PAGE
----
• In The Media

    In-the-mediaHypnotherapists unlike stereotypes, audience told

    Monday March 11 2014

    “Several myths about hypnotherapy were exploded during a talk yesterday by Dunedin social worker and certified hypnotherapist Karen Hughes, during Brain Awareness Week. Ms Hughes, University of Otago psychologist and neuroscientist Prof Liz Franz and former Buddhist monk Kovido Maddick gave wide-ranging talks, together titled ”Conscious about the Subconscious”, at Otago Museum, at 12.30pm. Ms Hughes, who has several Otago University qualifications, including in psychology and social and community work, said many people believed false stereotypes about hypnotherapists, sometimes imagining they would be like slick stage hypnotists, making hypnotised subjects do things against their will. Real¬†hypnotherapists were unlike the popular stereotypes. Hypnotism also involved a more focused form of consciousness, rather than unconsciousness, and people could not be forced to do things they did not wish to, such as to commit crimes. Hypnotherapy brought many positive benefits, including reducing pain after injury, lowering anxieties, improving self-confidence and helping with weight control. Self-hypnosis also provided ”a fantastic form of relaxation which was great for people’s health”, she said.”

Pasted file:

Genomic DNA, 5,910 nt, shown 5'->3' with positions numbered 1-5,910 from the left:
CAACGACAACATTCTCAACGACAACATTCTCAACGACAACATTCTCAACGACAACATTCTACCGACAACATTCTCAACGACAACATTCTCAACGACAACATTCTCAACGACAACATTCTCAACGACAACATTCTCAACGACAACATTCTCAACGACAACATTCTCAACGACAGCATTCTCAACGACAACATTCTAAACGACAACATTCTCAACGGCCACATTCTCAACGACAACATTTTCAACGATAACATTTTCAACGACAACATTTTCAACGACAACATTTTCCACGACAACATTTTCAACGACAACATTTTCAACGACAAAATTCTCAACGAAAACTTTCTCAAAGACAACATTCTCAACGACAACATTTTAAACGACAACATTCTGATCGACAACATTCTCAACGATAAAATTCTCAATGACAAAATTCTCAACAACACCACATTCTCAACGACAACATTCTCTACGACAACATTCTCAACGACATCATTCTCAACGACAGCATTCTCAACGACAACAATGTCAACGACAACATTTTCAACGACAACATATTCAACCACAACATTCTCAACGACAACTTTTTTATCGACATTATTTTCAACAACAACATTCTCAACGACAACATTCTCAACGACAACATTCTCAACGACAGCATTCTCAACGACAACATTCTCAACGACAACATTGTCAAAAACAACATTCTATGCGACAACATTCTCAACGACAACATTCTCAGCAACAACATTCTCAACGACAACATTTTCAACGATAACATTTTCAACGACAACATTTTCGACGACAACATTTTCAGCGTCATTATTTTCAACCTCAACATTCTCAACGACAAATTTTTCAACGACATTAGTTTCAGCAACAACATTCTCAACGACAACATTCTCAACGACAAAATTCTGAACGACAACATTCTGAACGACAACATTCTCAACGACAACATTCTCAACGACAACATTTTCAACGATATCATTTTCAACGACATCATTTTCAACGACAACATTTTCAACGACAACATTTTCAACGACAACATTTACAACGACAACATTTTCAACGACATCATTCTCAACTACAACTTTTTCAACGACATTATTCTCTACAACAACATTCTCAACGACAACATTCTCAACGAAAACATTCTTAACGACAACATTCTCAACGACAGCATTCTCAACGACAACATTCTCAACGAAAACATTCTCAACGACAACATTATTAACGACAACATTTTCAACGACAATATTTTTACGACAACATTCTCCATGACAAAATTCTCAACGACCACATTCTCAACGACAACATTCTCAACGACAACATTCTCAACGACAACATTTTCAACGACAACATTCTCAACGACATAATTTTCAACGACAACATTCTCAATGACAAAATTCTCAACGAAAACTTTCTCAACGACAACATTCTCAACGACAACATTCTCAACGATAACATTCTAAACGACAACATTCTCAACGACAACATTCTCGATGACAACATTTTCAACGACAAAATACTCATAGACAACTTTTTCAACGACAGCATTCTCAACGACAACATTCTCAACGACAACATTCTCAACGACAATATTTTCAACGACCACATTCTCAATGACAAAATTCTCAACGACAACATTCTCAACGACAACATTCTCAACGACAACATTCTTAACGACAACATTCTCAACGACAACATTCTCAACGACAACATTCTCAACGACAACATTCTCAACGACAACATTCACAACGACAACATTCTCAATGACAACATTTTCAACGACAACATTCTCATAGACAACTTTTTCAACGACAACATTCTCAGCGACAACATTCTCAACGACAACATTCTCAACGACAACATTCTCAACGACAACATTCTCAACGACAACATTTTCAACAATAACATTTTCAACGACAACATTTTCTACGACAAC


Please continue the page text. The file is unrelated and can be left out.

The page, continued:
This story was taken from the Otago Daily Times;  for more information click here.

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